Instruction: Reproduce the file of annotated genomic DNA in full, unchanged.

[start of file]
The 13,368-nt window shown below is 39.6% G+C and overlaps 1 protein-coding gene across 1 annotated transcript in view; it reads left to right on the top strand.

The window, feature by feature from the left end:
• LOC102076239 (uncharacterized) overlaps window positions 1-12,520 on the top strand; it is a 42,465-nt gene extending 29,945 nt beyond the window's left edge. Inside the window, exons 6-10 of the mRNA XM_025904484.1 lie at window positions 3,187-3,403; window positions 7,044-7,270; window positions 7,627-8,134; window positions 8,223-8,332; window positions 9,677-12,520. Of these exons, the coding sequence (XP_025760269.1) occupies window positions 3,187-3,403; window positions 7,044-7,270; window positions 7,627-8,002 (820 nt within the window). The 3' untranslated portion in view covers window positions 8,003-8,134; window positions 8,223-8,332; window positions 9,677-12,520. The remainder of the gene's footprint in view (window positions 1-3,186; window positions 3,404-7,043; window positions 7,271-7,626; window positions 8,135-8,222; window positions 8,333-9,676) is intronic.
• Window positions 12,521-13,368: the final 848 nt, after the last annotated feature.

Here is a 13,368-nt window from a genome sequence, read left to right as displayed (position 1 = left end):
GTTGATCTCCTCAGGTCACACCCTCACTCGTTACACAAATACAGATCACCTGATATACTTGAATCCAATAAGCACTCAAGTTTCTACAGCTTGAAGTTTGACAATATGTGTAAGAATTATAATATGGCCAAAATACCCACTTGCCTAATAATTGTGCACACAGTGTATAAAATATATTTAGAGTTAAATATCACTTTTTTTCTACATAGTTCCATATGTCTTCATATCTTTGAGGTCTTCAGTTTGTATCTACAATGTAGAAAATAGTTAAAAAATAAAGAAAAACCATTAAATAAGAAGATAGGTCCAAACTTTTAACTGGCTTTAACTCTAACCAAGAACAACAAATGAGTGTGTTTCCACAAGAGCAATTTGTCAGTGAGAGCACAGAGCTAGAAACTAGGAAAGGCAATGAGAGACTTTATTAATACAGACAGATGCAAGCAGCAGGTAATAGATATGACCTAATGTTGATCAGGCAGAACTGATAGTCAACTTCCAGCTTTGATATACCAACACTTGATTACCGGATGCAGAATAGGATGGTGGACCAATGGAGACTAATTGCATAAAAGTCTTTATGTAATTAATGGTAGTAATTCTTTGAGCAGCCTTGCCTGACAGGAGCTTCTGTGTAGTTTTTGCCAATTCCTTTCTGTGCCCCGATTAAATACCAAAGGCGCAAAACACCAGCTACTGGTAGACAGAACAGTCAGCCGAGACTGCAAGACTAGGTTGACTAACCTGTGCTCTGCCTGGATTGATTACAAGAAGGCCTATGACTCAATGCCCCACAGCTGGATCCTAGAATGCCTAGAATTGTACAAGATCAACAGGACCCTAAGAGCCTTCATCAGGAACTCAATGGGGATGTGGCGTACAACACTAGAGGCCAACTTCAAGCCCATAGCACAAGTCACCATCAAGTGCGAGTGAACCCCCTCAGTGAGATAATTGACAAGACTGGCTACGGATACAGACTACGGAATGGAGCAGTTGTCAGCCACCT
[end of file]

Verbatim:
The 13,368-nt window shown below is 39.6% G+C and overlaps 1 protein-coding gene across 1 annotated transcript in view; it reads left to right on the top strand.

The window, feature by feature from the left end:
• LOC102076239 (uncharacterized) overlaps window positions 1-12,520 on the top strand; it is a 42,465-nt gene extending 29,945 nt beyond the window's left edge. Inside the window, exons 6-10 of the mRNA XM_025904484.1 lie at window positions 3,187-3,403; window positions 7,044-7,270; window positions 7,627-8,134; window positions 8,223-8,332; window positions 9,677-12,520. Of these exons, the coding sequence (XP_025760269.1) occupies window positions 3,187-3,403; window positions 7,044-7,270; window positions 7,627-8,002 (820 nt within the window). The 3' untranslated portion in view covers window positions 8,003-8,134; window positions 8,223-8,332; window positions 9,677-12,520. The remainder of the gene's footprint in view (window positions 1-3,186; window positions 3,404-7,043; window positions 7,271-7,626; window positions 8,135-8,222; window positions 8,333-9,676) is intronic.
• Window positions 12,521-13,368: the final 848 nt, after the last annotated feature.

Here is a 13,368-nt window from a genome sequence, read left to right as displayed (position 1 = left end):
GTTGATCTCCTCAGGTCACACCCTCACTCGTTACACAAATACAGATCACCTGATATACTTGAATCCAATAAGCACTCAAGTTTCTACAGCTTGAAGTTTGACAATATGTGTAAGAATTATAATATGGCCAAAATACCCACTTGCCTAATAATTGTGCACACAGTGTATAAAATATATTTAGAGTTAAATATCACTTTTTTTCTACATAGTTCCATATGTCTTCATATCTTTGAGGTCTTCAGTTTGTATCTACAATGTAGAAAATAGTTAAAAAATAAAGAAAAACCATTAAATAAGAAGATAGGTCCAAACTTTTAACTGGCTTTAACTCTAACCAAGAACAACAAATGAGTGTGTTTCCACAAGAGCAATTTGTCAGTGAGAGCACAGAGCTAGAAACTAGGAAAGGCAATGAGAGACTTTATTAATACAGACAGATGCAAGCAGCAGGTAATAGATATGACCTAATGTTGATCAGGCAGAACTGATAGTCAACTTCCAGCTTTGATATACCAACACTTGATTACCGGATGCAGAATAGGATGGTGGACCAATGGAGACTAATTGCATAAAAGTCTTTATGTAATTAATGGTAGTAATTCTTTGAGCAGCCTTGCCTGACAGGAGCTTCTGTGTAGTTTTTGCCAATTCCTTTCTGTGCCCCGATTAAATACCAAAGGCGCAAAACACCAGCTACTGGTAGACAGAACAGTCAGCCGAGACTGCAAGACTAGGTTGACTAACCTGTGCTCTGCCTGGATTGATTACAAGAAGGCCTATGACTCAATGCCCCACAGCTGGATCCTAGAATGCCTAGAATTGTACAAGATCAACAGGACCCTAAGAGCCTTCATCAGGAACTCAATGGGGATGTGGCGTACAACACTAGAGGCCAACTTCAAGCCCATAGCACAAGTCACCATCAAGTGCGAGTGAACCCCCTCAGTGAGATAATTGACAAGACTGGCTACGGATACAGACTACGGAATGGAGCAGTTGTCAGCCACCT